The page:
SHAKESPEARE knew a lot about madness.

Whether it was the pain of tragedy with Lear, the madness of the heart in Romeo and Juliet or, as in the case of Twelfth Night, the self-created silliness of manmade mayhem.

There is certainly plenty of the latter with Filter’s creation of Twelfth Night which opened to the sound of an audience gasping for breath at Winchester’s Theatre Royal last night.

Gasping at the sheer, mad comic genius of it all.

In many ways Twelfth Night relies on several Shakespearian comic staples: mistaken identity, misplaced love, misread love letters, drunken antics and, naturally, cross-dressing.

But even when first created, the Bard knew he was dealing here with a time when madness took on a whole new meaning. Twelfth Night was traditionally a day when the servants took control, pranks and merry japes were the order, and Fool was master of the house.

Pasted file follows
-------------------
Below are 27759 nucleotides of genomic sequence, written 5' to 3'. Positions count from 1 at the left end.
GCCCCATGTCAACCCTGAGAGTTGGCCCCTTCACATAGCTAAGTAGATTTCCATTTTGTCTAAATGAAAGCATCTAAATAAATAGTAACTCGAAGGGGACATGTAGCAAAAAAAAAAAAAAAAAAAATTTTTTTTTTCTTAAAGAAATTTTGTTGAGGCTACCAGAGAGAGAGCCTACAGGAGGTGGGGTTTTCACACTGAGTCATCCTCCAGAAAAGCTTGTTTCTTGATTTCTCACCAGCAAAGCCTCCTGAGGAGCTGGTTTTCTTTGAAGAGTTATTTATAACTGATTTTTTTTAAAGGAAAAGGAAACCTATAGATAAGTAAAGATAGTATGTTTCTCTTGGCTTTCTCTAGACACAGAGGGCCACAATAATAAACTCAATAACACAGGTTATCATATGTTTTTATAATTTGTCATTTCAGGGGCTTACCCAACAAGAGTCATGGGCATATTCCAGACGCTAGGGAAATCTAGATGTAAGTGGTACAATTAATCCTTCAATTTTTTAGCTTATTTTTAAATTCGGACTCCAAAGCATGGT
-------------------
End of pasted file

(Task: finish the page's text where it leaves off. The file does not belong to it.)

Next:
Filter’s musical, chaotic, creative take on Shakespeare’s take on all that is to move the madness along.

Whether it is involving the audience in a game of Velcro-hat head ball, or a conga across the stage, or even taking delivery of a fast-food party bonanza, not to mention the gold underpants and bright-yellowsocks rock routine that shook the stage, it is madness at its most beautiful.

Musically the cast are superb, their talent almost submerged by the frenetic pace and very clever use of instruments and audio to create both haunting and hilarious effects.

The audience loved it, especially the crowd of schoolage youngsters who will forever, I suspect, think of old Bill Shakespeare as a bit of a clever bloke.

Twelfth Night runs until Saturday, March 8. Click here for tickets>>